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A New Year’s Wish: Respect Towards One Another

ormer Chief Justice Artemio Panganiban might soon find himself under arrest, arraigned and prosecuted because of a libel charge filedFormer Chief Justice Artemio V. Panganiban might soon have to face libel charges for an article he wrote about the Bataan Nuclear Power Plant (BNPP) against him by Ferdinand Marcos crony Herminio Disini. The “libelous act” that Panganiban is accused of is writing an article for the Philippine Daily Inquirer in 2011 that Disini alleges is an “irresponsible and malicious” attack with regards to his involvement in the Bataan Nuclear Power Plant (BNPP) during the martial law years. You can read Panganiban’s article titled: “After 35 years, still languishinghere and decide for yourself if it is indeed “libelous” or if Philippine laws are once again being used by people with money and power to muzzle the press.

But let us step back and try to see things from a broader perspective. This article is after all, not just about a Marcos crony and a former chief justice. During the 1986 EDSA revolution when millions of Filipinos put their lives on the line and literally faced down the tanks of General Fabian Ver, Cory Aquino became president while Marcos and his ilk were sent packing. The dreams and aspirations of the long-oppressed Filipino masses took flight with the ascendancy of the country’s first female president. Mrs. Aquino had as well the blessing and admiration of the entire world. She could have ushered in a new era of unprecedented growth and prosperity for the Philippines.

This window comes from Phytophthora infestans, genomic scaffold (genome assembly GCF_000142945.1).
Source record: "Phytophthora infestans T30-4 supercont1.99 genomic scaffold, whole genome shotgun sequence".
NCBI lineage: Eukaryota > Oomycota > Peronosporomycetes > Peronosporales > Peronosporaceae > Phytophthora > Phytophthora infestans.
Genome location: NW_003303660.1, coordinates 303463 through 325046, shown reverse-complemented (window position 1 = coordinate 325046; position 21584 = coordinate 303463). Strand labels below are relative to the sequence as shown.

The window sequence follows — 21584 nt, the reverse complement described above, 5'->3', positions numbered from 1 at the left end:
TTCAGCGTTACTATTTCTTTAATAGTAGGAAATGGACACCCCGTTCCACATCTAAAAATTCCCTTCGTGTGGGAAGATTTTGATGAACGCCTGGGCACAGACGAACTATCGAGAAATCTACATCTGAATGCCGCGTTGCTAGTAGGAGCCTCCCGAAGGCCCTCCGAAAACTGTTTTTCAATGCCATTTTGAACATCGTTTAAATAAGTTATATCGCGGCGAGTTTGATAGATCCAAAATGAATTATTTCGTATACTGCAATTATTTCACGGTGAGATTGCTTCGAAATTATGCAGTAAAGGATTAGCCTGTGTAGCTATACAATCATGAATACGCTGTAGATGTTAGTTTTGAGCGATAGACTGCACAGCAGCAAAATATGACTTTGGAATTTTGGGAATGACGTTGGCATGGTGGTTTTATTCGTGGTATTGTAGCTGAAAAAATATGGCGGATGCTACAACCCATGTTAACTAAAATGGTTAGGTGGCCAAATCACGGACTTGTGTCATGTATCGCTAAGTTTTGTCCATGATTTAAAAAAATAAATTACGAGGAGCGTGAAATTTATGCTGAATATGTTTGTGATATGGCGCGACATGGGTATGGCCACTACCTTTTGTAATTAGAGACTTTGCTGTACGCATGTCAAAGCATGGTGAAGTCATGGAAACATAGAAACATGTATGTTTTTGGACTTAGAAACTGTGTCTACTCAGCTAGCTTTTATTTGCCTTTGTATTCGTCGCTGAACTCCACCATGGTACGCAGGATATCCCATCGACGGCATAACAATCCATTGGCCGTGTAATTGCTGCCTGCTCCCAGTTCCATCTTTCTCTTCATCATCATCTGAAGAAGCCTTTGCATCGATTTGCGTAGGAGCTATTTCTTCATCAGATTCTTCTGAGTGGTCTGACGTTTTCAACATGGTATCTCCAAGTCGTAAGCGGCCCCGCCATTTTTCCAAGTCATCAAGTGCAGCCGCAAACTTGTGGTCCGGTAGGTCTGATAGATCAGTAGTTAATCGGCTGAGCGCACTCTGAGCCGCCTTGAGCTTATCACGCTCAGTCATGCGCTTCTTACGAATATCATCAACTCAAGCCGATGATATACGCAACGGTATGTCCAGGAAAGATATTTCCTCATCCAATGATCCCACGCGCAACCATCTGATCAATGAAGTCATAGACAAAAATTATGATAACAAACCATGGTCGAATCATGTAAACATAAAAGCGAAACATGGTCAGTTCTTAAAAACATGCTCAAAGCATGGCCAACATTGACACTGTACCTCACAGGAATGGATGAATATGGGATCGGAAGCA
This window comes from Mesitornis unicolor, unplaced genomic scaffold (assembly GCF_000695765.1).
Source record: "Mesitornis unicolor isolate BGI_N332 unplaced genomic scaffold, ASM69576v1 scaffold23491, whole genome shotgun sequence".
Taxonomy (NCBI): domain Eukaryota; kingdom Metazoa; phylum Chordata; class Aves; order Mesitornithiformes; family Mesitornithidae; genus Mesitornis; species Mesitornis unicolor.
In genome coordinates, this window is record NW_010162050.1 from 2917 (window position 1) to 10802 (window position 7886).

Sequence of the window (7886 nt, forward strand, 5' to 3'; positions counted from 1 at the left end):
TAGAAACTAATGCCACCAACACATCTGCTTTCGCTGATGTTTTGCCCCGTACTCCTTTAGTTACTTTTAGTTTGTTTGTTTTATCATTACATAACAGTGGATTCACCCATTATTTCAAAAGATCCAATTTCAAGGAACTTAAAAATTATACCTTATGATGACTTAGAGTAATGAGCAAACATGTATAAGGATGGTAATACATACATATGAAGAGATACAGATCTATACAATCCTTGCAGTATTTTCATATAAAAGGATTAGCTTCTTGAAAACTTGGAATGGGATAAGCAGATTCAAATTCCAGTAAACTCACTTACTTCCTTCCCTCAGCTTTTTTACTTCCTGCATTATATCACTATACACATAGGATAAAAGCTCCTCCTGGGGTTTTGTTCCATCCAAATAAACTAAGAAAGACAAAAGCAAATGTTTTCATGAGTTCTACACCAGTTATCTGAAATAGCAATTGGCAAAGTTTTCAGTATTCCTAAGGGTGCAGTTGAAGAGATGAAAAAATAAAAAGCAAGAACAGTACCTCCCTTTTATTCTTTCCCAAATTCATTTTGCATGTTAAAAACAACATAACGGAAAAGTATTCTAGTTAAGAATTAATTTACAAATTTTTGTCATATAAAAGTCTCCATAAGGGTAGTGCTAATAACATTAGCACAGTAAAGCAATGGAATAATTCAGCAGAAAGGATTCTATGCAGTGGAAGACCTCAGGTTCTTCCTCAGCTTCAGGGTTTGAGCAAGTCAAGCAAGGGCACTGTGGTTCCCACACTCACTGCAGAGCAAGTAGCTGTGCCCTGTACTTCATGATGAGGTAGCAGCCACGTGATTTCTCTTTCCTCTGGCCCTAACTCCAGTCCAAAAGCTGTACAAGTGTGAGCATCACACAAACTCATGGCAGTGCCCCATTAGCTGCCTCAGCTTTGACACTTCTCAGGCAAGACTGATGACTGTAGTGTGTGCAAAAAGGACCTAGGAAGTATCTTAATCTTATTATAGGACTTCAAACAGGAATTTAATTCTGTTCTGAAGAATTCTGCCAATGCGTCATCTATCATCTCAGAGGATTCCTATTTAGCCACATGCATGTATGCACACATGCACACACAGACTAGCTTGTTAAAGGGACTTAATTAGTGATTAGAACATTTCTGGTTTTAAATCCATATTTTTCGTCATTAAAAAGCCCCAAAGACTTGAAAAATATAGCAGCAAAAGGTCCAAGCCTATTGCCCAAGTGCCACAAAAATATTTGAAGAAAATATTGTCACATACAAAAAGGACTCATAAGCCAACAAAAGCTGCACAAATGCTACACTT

In retrospect however, it now appears that Cory Aquino achieved next to nothing. Not only was she faulted for not even trying, according to her many detractors at the time, she just didn’t seem to know anything. The acronym bandied about back then to describe Mrs. Aquino in office was TWA—not the airline, it stood for talagang walang alam (knows absolutely nothing). Had Mrs. Aquino despite her limitations taken seriously the mandate the Filipino people thrust upon her, she would have moved heaven and earth to bring to justice all those who in one way or another were involved withHerminio Disini (inset) and the mothballed Bataan Nuclear Power Plant, a $2.3 Billion debacle paid for by Filipino taxpayers either the Marcoses or their unjust military regime. Instead, Mrs. Aquino chose to kick the can down the road for another generation to deal with.

Little did she know then that the person who might have to clean up the mess she refused to touch would be her son, current President Noynoy Aquino (Pnoy). And in the nearly two decades that the Marcoses and their cronies have been left untouched, many of  those once cowering figures now stand tall, emboldened once again to not just put forward their own distorted version of history but to muzzle those who dare expose their sordid past.

Former Chief Justice Artemio Panganiban’s stellar achievements despite his humble beginnings stand as a testament to his indomitable spirit. There is likely still a lot of fight left in him. The question however is: what will the president do about all this? Will Pnoy finish what his mother unfortunately never really started? Or will he likewise kick the can even further down the road so that in some distant misinformed future Ferdinand Marcos might even be seen as a hero and his martial law regime as the best thing that ever happened to the Philippines. Published 01/05/2014